Nothing to Be Frightened Of

Socrates bedeviled his fellow Athenians by asking them logically systematic questions that disproved certain of their tenets and beliefs he considered to be mistaken. Example: Laches’ assertion “Courage is a sort of endurance of the soul,” subjected to an hour or so of Socratic bedevilment — one of the famous “dialogues” that Plato recorded — is amended to “Courage is a wise endurance of the soul.” This method was called elenchus, — “scrutiny” or “refutation,” depending on what dictionary or other source you use. Socratic elenchus is the seed from which has grown a tree of Inquiry whose branches include scientific experimentation, legal cross-examination, some aspects of mathematics, psychoanalysis, and certain kinds of literary essays.

It is the last two that bear most closely on the strange and marvelous new book Nothing to Be Frightened Of, by Julian Barnes, four-time Man Booker fiction-prize shortlistee, translator, and all-around international person of letters. Its publisher, Knopf, calls this book a “memoir” — bait-and-switch publishing signage, seems to me, because it is really an extended meditation about death and the author’s fear of it. In any case, this work resembles in some important ways Freud’s Interpretation of Dreams, which in turn makes heavy use of Socratic elenchus.

“What on earth is he talking about?” you may well be asking at this point, and so I’ll tell you: In The Interpretation of Dreams, Freud thoroughly analyzes previous theories of the origin and meaning of dreams, systematically disproves them, and then proposes his own ideas on the subject. In Nothing to Be Frightened Of, Barnes sets up all the classic efforts to ease the fear of death (afterlife, immortality through artistic creation, reincarnation, the fact that without death we could not have life, etc.) and, as Freud does to previous dream theories, through a sort of essayistic elenchus, knocks them silly.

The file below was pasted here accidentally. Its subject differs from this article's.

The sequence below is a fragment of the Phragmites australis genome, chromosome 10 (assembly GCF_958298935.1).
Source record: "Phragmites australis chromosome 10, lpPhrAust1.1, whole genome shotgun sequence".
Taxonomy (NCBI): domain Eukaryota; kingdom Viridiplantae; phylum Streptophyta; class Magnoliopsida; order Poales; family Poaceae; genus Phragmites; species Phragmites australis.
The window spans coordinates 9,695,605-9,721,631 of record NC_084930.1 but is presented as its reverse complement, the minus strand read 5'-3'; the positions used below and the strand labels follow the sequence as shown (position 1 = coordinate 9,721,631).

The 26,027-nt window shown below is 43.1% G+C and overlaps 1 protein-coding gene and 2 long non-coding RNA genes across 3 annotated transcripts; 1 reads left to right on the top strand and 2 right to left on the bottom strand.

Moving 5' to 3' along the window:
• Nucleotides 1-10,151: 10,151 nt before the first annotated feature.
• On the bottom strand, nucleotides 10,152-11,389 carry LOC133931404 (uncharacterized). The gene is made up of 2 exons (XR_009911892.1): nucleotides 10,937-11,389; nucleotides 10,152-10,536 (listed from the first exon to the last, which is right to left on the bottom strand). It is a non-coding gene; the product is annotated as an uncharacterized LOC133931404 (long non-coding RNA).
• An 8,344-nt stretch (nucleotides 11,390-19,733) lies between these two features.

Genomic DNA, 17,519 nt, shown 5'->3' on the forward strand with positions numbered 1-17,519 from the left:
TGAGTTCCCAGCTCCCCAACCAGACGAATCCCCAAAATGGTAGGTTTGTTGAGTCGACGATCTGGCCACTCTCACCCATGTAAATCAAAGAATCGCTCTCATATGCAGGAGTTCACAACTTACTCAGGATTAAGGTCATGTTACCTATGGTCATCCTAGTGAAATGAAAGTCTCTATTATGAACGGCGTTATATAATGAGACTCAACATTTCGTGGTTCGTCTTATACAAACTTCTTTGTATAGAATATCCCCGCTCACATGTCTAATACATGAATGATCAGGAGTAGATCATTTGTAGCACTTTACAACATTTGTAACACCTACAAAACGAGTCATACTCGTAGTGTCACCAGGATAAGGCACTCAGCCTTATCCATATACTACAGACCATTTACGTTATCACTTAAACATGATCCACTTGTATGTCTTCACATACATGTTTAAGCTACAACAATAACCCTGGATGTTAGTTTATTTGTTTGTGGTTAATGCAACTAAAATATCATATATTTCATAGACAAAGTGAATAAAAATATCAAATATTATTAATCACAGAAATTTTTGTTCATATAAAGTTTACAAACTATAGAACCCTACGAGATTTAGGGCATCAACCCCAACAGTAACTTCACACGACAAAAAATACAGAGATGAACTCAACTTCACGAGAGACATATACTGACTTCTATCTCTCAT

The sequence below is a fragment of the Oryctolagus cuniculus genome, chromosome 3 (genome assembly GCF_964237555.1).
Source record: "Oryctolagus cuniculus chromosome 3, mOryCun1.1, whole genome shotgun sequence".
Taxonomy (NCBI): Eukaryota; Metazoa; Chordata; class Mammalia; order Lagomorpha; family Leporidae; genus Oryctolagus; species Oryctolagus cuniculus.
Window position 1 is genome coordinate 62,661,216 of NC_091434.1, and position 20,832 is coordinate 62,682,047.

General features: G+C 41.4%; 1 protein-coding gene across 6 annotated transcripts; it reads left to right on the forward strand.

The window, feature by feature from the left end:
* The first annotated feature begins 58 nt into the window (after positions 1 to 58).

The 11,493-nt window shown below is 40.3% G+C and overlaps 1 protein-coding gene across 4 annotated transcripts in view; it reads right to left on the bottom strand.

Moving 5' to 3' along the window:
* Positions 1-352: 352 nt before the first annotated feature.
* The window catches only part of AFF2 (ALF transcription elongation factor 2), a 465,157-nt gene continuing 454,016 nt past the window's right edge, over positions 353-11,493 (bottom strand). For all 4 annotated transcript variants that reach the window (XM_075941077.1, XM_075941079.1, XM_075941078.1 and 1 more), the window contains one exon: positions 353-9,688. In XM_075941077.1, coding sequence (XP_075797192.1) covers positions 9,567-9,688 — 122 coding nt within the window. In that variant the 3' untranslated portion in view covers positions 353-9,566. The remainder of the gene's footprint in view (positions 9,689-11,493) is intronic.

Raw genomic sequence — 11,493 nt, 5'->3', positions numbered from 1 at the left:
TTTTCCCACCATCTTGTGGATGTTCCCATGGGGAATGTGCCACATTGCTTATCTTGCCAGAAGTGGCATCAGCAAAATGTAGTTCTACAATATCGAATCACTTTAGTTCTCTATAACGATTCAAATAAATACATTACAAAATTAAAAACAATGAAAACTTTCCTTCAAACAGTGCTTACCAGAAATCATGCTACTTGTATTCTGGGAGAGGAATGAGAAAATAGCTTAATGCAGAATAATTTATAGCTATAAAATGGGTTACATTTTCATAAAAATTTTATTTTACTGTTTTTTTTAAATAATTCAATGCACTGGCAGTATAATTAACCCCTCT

The trouble is — at least for Barnes — nothing takes their place. Literally nothing, thus the at-first-glance anodyne but finally diabolically Stygian title. It is not as it first hits the ear — pleasant reassurance. It’s the opposite. Barnes is frightened — obsessively terrified — of the nothingness of death. He makes Woody Allen’s famous thanatophobia (“I’m not afraid of death — I just don’t want to be there when it happens”) look like existential-terror chicken feed.

Despite the mordant wit, erudition, and typically British understatement of Nothing to Be Frightened Of, the fear and trembling at its heart are always palpable, lurking in the background or looming in the foreground, and they probably explain why the publisher of this book is trying to dress it in the sheep’s clothing of “memoir.” There are very sad and funny family and growing-up details included here — included quite regularly, in fact. Barnes, describing a point in his adolescence, says that given his mother’s atheism and father’s agnosticism (“brisk irreligion” he calls this heritage), he might have become Jewish, because he “went to a school where, out of 900 boys, 150 were Jewish. On the whole, they seemed both socially and sartorially more advanced; they had better shoes?and they knew about girls.” He recounts his arrival at Oxford, where he announced early on to a chaplain, when offered a chance to “read the lesson” in chapel, “I’m afraid I’m a happy atheist” and to the “captain of boats,” who offered him a chance to try out to row for Oxford, “I’m afraid I’m an aesthete.”

With ruefulness and tacit forgiveness, he also conveys his parents’ emotional reticence. He lets his older brother, Jonathan, a philosopher with whom Barnes seems at once close and at sword’s point, do the talking, in a conversation one imagines they must have had as the author was thinking about this book:

He thinks they were good parents, “reasonably fond of us,” tolerant and generous?. Highly conventional — better, typical of their class period?. But,” he continues, “I suppose their most remarkable characteristic ? was the complete, or almost complete, lack of emotion?. I incline to think that the strongest feeling Mother ever allowed herself was severe irritation, while Father no doubt knew all about boredom.”

Jonathan’s terse, corrective, and hugely funny comments throughout the book sometimes threaten to steal the show from Julian.